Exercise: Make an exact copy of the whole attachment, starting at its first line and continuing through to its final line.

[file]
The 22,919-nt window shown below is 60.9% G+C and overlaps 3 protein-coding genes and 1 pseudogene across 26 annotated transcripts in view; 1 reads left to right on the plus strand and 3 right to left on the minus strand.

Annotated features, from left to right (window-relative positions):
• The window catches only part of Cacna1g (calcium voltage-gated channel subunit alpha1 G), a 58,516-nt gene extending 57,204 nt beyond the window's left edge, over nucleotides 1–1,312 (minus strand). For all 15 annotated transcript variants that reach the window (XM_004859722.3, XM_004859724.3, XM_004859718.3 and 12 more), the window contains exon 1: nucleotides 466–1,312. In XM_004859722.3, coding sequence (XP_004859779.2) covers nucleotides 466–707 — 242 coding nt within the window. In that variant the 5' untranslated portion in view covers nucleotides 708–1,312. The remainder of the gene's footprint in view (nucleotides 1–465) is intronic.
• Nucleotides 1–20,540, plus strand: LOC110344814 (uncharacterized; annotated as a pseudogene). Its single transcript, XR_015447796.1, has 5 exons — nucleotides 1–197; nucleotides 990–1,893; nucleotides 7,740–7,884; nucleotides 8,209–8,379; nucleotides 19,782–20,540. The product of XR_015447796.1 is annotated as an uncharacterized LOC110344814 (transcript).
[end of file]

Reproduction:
The 22,919-nt window shown below is 60.9% G+C and overlaps 3 protein-coding genes and 1 pseudogene across 26 annotated transcripts in view; 1 reads left to right on the plus strand and 3 right to left on the minus strand.

Annotated features, from left to right (window-relative positions):
• The window catches only part of Cacna1g (calcium voltage-gated channel subunit alpha1 G), a 58,516-nt gene extending 57,204 nt beyond the window's left edge, over nucleotides 1–1,312 (minus strand). For all 15 annotated transcript variants that reach the window (XM_004859722.3, XM_004859724.3, XM_004859718.3 and 12 more), the window contains exon 1: nucleotides 466–1,312. In XM_004859722.3, coding sequence (XP_004859779.2) covers nucleotides 466–707 — 242 coding nt within the window. In that variant the 5' untranslated portion in view covers nucleotides 708–1,312. The remainder of the gene's footprint in view (nucleotides 1–465) is intronic.
• Nucleotides 1–20,540, plus strand: LOC110344814 (uncharacterized; annotated as a pseudogene). Its single transcript, XR_015447796.1, has 5 exons — nucleotides 1–197; nucleotides 990–1,893; nucleotides 7,740–7,884; nucleotides 8,209–8,379; nucleotides 19,782–20,540. The product of XR_015447796.1 is annotated as an uncharacterized LOC110344814 (transcript).